Operators joining newly privatised Fors later this month will pay from £485 up to an eye-watering £11,250 in annual fees to be part of the benchmarking and safety initiative.

The new pricing, which sees operators charged on the basis of fleet size and number of operating centres for the previously free service, takes the form of an annual subscription and separate audit fee.

Existing Fors members (such as Cemex, pictured) will pay on renewal, and receive a sliding scale of discounts for the first year after day-to-day running transfers to Aecom.

The consultancy group will take on the running of Fors from 17 February, with support from CILT and Fleet Source, and is charged with rolling the scheme out nationally.

With construction firms Mace and Laing O’Rourke demanding bronze Fors from contractors, accreditation is a must-have for those in the building sector. More than 210,000 vehicles and 2,400 companies are now in Fors.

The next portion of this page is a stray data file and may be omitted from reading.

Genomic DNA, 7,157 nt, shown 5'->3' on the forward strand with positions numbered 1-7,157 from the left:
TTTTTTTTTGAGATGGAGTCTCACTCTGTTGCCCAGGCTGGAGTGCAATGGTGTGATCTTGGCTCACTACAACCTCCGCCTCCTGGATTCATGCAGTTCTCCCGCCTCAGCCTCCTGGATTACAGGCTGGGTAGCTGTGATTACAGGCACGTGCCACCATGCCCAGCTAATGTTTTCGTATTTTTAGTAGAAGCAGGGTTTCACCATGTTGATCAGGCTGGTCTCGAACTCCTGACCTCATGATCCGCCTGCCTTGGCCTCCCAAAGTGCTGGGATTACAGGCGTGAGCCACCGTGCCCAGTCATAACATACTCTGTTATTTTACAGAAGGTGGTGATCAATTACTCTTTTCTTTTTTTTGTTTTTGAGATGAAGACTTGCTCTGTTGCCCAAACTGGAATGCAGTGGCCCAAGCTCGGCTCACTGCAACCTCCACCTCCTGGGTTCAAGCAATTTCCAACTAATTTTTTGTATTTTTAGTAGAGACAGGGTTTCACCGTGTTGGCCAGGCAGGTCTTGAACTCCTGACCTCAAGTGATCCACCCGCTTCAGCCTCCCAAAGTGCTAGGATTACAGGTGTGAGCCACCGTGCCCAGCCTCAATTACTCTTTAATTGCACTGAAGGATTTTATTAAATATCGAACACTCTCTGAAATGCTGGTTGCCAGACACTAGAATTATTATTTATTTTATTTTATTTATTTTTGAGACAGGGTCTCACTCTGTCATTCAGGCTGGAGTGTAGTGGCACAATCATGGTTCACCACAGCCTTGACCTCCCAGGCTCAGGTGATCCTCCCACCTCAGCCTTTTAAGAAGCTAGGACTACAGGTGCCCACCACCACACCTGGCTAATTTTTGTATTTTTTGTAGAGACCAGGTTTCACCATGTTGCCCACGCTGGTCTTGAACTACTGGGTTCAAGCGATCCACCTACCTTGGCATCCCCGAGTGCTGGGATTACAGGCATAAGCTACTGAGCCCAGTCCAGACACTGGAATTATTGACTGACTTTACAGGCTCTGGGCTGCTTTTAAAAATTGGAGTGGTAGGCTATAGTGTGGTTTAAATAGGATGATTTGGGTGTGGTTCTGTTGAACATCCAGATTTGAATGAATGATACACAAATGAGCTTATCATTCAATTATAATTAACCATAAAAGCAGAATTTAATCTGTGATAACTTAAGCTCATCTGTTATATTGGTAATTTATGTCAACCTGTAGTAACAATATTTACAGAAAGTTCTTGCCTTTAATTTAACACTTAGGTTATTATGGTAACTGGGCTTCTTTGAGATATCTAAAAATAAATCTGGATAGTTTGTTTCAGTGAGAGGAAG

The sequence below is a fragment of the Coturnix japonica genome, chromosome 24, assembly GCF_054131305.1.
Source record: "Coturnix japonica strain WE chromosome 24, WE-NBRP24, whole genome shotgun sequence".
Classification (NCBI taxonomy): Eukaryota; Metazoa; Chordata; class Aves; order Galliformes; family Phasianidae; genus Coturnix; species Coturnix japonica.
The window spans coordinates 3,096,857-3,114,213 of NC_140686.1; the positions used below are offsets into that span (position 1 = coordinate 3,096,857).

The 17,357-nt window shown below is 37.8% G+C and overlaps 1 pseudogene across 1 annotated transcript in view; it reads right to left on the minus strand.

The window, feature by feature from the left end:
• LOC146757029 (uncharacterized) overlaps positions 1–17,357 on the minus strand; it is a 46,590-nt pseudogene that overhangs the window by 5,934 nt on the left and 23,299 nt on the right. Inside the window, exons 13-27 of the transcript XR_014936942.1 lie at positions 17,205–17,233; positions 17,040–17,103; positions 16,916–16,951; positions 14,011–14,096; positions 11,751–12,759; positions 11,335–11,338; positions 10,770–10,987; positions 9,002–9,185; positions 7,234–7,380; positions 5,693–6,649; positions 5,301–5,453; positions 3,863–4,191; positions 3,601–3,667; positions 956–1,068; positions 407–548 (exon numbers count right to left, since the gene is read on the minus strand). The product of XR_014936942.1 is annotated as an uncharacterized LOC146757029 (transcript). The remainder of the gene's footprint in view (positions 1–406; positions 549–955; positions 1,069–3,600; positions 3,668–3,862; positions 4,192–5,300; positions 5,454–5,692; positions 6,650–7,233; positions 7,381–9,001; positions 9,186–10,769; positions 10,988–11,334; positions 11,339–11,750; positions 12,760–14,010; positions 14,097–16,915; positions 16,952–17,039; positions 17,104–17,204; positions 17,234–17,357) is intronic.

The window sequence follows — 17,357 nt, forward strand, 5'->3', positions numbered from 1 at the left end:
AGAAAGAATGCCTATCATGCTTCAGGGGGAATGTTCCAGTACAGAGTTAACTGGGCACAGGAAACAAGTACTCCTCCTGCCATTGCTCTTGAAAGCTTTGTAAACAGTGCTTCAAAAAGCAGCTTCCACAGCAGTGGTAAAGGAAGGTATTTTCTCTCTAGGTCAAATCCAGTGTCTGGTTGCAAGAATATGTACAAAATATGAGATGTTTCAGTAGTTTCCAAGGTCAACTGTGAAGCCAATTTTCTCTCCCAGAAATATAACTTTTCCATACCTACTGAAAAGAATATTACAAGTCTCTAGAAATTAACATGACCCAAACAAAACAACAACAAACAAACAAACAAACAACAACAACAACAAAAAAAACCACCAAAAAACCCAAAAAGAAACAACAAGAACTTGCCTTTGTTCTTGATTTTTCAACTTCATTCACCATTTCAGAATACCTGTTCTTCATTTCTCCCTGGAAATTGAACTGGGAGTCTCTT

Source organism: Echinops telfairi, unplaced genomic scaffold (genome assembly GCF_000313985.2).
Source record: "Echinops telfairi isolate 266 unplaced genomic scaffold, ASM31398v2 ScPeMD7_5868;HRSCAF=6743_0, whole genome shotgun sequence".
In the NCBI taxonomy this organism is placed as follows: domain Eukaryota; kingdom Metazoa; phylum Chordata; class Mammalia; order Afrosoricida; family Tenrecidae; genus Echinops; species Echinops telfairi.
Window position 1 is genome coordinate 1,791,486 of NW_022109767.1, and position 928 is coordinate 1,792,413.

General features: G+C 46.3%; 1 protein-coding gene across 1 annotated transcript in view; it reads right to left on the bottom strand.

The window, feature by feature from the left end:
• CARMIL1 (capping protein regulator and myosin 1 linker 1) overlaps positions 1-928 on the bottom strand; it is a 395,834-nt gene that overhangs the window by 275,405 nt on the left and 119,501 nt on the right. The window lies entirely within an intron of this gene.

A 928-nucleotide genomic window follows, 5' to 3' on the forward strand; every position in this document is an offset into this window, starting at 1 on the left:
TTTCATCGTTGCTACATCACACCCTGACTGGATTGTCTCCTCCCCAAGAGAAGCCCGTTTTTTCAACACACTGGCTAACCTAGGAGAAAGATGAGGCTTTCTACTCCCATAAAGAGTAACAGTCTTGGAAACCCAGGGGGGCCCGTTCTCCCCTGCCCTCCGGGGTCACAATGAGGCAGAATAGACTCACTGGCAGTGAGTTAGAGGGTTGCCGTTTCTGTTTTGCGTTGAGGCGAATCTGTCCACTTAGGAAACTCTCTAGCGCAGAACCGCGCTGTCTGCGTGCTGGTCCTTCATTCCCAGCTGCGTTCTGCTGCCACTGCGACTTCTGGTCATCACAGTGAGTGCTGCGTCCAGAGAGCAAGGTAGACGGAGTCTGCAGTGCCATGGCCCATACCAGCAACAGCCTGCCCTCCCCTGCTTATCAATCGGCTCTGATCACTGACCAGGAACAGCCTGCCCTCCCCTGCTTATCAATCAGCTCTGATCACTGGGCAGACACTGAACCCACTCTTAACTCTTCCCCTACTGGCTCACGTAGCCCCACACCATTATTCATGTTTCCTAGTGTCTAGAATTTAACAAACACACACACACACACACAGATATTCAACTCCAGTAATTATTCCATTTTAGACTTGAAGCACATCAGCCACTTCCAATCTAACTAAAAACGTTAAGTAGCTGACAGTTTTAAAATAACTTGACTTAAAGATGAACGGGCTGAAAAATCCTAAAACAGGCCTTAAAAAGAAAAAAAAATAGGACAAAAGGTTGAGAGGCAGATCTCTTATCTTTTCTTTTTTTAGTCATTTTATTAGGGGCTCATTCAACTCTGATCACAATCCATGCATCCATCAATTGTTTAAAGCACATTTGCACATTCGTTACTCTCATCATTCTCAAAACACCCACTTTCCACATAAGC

Gary Wood, director of training and tachograph analysis firm Plumwood, said: “My clients fall into three camps: those who have to have it [as they work in construction]; those who like to have it for the kudos; and those who never go into London or have never been asked for Fors [and won’t now renew].

“The first group is resigned to paying whatever the cost. The second group objects to the audit fee. When the audit is free it’s a nuisance, at £235 a re-sit it’s a different matter.”

Luke Busbridge, business development manager at Fors gold-accredited D&G Noble, said: “Being a Fors member has been advantageous with increasing safety standards and when tendering for business. But the new charge we face as a gold member of about £1,250 a year is quite a jump from what was a free service. We’ll have to review what benefits membership now brings over the next 12 months before renewing.”

However, Bob Dempsey, operations manager south at Wilson James, which runs the London Construction Consolidation Centre welcomed the change: “I think that Fors has gone as far as it can with TfL.”

Dempsey said that while the pricing seemed fair, he would not want to see it increase, nor the equipment required for each of the levels upped any more.